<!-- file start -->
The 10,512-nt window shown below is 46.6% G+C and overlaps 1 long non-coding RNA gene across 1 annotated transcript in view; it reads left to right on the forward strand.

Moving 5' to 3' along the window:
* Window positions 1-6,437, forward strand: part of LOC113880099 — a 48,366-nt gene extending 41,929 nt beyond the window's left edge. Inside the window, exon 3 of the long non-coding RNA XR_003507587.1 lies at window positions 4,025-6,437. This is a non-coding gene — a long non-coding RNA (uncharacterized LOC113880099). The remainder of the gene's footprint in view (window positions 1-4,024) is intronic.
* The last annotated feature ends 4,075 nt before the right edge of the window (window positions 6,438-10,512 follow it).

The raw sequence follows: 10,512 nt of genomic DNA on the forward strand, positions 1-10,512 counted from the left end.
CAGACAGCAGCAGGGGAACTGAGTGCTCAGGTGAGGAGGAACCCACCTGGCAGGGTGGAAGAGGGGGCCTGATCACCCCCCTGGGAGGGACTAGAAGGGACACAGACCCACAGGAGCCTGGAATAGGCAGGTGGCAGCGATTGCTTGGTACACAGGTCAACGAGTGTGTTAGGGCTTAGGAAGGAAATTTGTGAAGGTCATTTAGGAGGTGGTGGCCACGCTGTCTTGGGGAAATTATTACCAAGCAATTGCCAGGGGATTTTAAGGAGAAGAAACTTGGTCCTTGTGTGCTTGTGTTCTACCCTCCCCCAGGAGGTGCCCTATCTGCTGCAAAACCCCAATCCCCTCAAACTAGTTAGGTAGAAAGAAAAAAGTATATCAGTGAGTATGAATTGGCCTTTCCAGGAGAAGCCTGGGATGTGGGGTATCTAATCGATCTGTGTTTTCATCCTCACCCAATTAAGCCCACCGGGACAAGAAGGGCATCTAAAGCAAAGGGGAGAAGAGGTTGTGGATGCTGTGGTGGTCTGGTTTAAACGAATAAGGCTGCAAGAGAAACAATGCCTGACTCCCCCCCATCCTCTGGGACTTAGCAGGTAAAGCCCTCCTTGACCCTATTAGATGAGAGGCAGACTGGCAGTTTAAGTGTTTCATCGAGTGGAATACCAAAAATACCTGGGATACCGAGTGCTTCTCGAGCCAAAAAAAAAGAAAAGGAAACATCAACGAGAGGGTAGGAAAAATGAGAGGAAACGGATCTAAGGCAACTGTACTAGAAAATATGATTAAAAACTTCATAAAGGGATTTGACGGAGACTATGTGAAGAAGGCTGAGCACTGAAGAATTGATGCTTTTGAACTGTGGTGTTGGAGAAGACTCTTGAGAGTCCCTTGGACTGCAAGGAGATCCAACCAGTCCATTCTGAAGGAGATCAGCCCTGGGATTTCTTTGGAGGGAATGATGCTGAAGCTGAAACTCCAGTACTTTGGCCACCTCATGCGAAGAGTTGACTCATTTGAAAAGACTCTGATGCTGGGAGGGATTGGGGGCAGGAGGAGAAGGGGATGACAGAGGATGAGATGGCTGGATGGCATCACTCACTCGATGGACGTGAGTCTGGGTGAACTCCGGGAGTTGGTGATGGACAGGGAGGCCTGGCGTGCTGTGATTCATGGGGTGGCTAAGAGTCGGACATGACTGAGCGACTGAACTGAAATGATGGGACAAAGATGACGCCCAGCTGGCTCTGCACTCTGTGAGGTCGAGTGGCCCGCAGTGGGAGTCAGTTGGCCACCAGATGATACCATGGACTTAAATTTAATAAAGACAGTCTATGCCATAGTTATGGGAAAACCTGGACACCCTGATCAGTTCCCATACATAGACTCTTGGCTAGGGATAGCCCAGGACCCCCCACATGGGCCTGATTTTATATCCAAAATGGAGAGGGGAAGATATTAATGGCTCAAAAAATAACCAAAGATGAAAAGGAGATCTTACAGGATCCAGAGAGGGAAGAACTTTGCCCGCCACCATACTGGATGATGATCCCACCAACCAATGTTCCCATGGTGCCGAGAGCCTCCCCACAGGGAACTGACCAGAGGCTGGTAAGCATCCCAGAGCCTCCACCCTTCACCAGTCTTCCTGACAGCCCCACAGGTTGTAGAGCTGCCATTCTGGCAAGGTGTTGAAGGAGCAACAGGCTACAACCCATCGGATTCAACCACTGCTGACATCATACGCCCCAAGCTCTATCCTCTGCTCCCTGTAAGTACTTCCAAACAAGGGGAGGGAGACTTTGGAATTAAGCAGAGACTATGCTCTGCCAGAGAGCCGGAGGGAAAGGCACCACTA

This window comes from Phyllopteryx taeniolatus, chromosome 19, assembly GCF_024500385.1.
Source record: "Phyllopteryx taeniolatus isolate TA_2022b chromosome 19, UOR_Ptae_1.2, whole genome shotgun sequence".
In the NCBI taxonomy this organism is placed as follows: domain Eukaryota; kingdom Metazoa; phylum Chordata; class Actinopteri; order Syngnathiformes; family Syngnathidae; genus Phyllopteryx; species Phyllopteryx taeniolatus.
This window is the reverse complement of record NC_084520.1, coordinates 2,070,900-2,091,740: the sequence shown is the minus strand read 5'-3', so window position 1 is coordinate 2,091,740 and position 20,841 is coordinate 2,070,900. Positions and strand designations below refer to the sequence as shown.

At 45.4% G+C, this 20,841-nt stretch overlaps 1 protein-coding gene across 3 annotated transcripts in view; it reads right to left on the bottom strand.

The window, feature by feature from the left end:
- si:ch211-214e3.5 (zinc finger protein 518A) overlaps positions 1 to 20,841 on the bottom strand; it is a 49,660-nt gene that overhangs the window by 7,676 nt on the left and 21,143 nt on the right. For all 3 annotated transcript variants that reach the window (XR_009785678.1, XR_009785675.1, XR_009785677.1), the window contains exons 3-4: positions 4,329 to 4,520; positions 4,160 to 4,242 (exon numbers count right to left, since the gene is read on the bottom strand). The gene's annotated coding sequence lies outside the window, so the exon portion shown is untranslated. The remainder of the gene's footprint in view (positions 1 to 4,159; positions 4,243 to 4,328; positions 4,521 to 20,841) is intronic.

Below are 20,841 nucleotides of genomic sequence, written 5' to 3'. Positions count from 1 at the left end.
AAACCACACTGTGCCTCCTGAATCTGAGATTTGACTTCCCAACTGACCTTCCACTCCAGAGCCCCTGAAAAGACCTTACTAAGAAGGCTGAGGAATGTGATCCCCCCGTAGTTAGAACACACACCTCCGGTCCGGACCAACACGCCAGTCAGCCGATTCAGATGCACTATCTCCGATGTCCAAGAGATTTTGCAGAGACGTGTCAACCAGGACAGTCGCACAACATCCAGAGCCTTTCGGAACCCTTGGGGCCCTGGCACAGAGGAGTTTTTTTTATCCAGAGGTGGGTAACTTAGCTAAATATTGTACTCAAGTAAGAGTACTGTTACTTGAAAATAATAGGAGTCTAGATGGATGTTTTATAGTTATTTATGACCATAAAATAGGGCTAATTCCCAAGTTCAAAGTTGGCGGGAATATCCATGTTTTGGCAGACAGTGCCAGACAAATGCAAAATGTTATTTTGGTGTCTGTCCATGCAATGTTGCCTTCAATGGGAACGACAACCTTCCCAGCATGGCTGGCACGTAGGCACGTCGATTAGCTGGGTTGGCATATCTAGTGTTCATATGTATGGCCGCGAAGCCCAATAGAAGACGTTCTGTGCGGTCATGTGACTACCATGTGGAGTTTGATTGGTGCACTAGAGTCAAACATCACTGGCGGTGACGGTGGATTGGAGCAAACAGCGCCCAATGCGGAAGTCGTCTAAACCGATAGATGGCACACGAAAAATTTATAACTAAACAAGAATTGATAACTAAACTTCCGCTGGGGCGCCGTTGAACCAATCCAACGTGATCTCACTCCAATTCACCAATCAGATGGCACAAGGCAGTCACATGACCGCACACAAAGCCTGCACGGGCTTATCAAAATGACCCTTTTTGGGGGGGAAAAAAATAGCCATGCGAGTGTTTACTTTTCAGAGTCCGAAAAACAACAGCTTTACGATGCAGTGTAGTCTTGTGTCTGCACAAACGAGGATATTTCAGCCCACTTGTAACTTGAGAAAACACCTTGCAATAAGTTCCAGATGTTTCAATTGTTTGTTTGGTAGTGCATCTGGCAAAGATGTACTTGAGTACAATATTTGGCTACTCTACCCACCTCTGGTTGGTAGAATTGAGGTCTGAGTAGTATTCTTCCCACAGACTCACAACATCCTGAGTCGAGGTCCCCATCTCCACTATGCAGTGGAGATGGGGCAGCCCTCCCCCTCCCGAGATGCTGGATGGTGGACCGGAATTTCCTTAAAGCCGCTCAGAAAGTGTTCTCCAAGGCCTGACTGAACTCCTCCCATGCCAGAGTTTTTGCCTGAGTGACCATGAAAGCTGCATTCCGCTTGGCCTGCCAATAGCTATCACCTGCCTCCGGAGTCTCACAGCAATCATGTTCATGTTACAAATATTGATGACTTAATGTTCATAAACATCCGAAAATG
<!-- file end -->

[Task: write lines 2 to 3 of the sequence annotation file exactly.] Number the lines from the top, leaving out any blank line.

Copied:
Moving 5' to 3' along the window:
* Window positions 1-6,437, forward strand: part of LOC113880099 — a 48,366-nt gene extending 41,929 nt beyond the window's left edge. Inside the window, exon 3 of the long non-coding RNA XR_003507587.1 lies at window positions 4,025-6,437. This is a non-coding gene — a long non-coding RNA (uncharacterized LOC113880099). The remainder of the gene's footprint in view (window positions 1-4,024) is intronic.